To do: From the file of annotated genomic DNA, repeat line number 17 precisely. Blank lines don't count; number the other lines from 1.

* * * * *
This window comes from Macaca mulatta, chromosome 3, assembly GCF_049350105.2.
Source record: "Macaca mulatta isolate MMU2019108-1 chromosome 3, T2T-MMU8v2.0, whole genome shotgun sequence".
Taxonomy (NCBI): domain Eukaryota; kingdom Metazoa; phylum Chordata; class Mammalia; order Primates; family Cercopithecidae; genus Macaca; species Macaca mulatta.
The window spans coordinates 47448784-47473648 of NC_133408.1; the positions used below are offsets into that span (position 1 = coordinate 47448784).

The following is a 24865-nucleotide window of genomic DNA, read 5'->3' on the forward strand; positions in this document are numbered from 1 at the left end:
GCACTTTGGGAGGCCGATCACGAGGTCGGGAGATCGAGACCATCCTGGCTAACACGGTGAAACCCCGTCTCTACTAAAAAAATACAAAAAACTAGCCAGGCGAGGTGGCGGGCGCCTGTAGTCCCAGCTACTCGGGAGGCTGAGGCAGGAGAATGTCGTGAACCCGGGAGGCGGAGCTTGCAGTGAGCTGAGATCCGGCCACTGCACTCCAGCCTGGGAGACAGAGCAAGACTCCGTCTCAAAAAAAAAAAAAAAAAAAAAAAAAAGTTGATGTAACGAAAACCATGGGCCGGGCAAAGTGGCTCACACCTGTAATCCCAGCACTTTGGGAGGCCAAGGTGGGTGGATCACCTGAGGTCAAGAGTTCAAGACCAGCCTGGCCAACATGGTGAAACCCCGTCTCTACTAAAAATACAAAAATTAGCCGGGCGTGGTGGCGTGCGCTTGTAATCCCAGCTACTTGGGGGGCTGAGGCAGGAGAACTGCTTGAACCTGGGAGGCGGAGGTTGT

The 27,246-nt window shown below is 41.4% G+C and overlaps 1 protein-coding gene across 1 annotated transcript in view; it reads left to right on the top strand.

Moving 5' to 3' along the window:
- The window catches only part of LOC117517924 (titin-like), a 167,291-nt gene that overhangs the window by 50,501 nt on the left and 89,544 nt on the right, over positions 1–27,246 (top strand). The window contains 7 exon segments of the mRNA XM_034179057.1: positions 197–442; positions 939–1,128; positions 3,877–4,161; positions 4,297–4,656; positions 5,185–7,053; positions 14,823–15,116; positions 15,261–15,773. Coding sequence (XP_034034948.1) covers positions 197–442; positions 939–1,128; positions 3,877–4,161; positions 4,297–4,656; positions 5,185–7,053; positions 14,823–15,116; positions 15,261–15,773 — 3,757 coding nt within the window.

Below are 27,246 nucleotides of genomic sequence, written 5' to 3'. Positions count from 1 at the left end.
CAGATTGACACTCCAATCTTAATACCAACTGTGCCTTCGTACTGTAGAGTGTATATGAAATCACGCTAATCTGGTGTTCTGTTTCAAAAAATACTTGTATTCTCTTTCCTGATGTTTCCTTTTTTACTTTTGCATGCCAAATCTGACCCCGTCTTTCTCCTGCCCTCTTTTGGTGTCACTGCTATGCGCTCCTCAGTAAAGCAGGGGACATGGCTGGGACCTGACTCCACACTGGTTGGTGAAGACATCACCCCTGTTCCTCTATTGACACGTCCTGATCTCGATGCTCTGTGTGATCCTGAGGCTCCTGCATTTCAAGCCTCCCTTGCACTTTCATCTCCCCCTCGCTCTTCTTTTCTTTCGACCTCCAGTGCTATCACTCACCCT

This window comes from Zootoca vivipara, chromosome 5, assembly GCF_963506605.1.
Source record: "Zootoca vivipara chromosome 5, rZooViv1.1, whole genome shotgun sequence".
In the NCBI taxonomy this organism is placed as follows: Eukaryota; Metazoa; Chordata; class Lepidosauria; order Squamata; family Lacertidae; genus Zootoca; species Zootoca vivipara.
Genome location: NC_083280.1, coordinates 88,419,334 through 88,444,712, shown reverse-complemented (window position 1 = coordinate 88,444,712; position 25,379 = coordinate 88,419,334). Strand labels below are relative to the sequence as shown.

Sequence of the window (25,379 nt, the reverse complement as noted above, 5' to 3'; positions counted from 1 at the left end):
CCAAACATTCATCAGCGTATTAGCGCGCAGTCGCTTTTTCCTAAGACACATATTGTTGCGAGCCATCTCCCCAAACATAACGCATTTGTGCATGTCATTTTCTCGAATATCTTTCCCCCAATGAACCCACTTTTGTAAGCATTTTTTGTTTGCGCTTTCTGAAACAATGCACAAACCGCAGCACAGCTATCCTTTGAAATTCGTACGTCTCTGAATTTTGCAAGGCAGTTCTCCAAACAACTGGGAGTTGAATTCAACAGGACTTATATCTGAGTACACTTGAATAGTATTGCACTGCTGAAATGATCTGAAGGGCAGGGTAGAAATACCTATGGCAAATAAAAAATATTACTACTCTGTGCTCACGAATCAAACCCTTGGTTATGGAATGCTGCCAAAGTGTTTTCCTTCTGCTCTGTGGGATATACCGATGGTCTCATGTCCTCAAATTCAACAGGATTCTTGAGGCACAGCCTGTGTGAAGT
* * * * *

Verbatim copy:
CCAAACATTCATCAGCGTATTAGCGCGCAGTCGCTTTTTCCTAAGACACATATTGTTGCGAGCCATCTCCCCAAACATAACGCATTTGTGCATGTCATTTTCTCGAATATCTTTCCCCCAATGAACCCACTTTTGTAAGCATTTTTTGTTTGCGCTTTCTGAAACAATGCACAAACCGCAGCACAGCTATCCTTTGAAATTCGTACGTCTCTGAATTTTGCAAGGCAGTTCTCCAAACAACTGGGAGTTGAATTCAACAGGACTTATATCTGAGTACACTTGAATAGTATTGCACTGCTGAAATGATCTGAAGGGCAGGGTAGAAATACCTATGGCAAATAAAAAATATTACTACTCTGTGCTCACGAATCAAACCCTTGGTTATGGAATGCTGCCAAAGTGTTTTCCTTCTGCTCTGTGGGATATACCGATGGTCTCATGTCCTCAAATTCAACAGGATTCTTGAGGCACAGCCTGTGTGAAGT